15 October 2011, Sweetcrude, ROTTERDAM- A member of Dutch Parliament, Sharon Gesthuizen, has called on The Netherlands Government and the European Union to think again on the travel advisory on Niger-Delta, saying the oil-rich region deserved support in terms of massive infrastructural development and economic empowerment of the people, and not restriction from the international community.
Head Horn of Africa, East and West Africa, Ministry of Foreign Affairs, The Netherlands, Mr. Michiel Bierkens, however, said it would not be easy for the Dutch government to change an EU policy on the Niger-Delta, but the Dutch Embassy would, within the boundaries of the law, cooperate with Nigeria and dialogue with other stakeholders on the way forward for Niger-Delta.
Both of them spoke at an international conference, organized by the Hope for Niger-Delta Campaign, HNDC, led by Comrade Sunny Ofehe, on the “Success and Challenges of Nigeria Government Amnesty Programme: Role of International Community” at Rotterdam, The Netherlands, weekend.
Special Adviser to the President on Niger-Delta and Chairman of the Presidential Amnesty Programme, PAP, Hon. Kingsley Kuku fired the first salvo on the matter, last Monday, in Paris, France, when he met with the French Institute of International Relations, IFRI, a powerful European think tank and other French government officials.
He upped the ante at a strategic meeting in Brussel, Belgium, with members of the European Parliament, two days after, where he insisted that the travel advisory, spearheaded by Britain, should be rescinded or oil multinationals “collecting oil per second, per second like those in the communication business” from the bowels of the Niger-Delta should leave until such a time that the security situation in the region would be considered safe for business.
Kuku’s argument, which had elicited applause from Nigerians across the globe, was it was hypocritical for Britain and other European countries to be collecting oil from the Niger-Delta region and telling their nationals at the same time not to travel to the same place and invest for its development on grounds of insecurity.
Aligning herself with Kuku, the Dutch parliamentarian, Gesthuizen asserted the EU would not rightly claim to be supporting the post-amnesty programme if the travel advisory was not revoked.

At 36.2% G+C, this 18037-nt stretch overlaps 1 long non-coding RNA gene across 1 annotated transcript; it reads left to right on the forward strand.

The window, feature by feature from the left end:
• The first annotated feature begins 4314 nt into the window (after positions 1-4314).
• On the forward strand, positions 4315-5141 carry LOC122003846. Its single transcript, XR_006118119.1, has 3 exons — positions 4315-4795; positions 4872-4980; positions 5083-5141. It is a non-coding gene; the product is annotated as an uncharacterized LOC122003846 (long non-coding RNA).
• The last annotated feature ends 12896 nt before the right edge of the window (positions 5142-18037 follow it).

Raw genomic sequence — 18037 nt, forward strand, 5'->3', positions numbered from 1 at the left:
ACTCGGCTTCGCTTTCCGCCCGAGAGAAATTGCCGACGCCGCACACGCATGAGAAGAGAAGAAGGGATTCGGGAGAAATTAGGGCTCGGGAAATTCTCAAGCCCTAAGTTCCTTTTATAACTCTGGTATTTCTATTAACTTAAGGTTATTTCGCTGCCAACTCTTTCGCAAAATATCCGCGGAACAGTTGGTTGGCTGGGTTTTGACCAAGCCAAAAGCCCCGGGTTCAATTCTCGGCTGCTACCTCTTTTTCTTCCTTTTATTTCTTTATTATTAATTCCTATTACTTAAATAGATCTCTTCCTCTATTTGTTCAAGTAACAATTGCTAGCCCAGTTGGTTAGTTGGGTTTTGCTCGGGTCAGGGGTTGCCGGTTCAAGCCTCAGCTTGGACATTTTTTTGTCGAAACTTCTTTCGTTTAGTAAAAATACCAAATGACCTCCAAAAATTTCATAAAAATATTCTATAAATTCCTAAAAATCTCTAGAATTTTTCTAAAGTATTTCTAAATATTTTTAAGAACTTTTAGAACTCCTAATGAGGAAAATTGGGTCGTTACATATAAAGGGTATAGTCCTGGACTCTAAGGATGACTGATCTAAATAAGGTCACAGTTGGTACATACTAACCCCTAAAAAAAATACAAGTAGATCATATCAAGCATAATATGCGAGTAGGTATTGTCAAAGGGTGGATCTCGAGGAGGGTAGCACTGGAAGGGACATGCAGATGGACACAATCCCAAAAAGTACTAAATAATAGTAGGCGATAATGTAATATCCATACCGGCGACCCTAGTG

She urged The Netherlands government to open up to the Niger-Delta by facilitating issuance of travel documents and embarking on development projects in the region.
Mr. Bierkens reiterated that complaints about visa was not new to the Dutch Ministry of Foreign Affairs, pointing out that The Netherlands government does not have a policy to deprive Nigerians of travel document.
He stated that as much as possible, The Netherlands Embassy in Nigeria was doing its best to be visitor-friendly, but would operate within the regulations of the European Union.
On training programmes, he said The Netherlands has training programmes with countries in Africa, including Nigeria, adding that Nigeria was not considered to be a poor country in the eyes of his country and so does not qualify for some schemes designed for poor countries.
Former national president of the Ijaw Youth Council, IYC, and member of the Presidential Amnesty Programme, Dr. Chris Ekiyor, pointed out that the Federal Government was funding the programme and the Amnesty Committee was not asking for funds to train ex-militants, but opportunity to access internationally certified training institutions in The Netherlands and other European countries to train the ex-combatants in their chosen careers, which would be impossible without issuance of visa.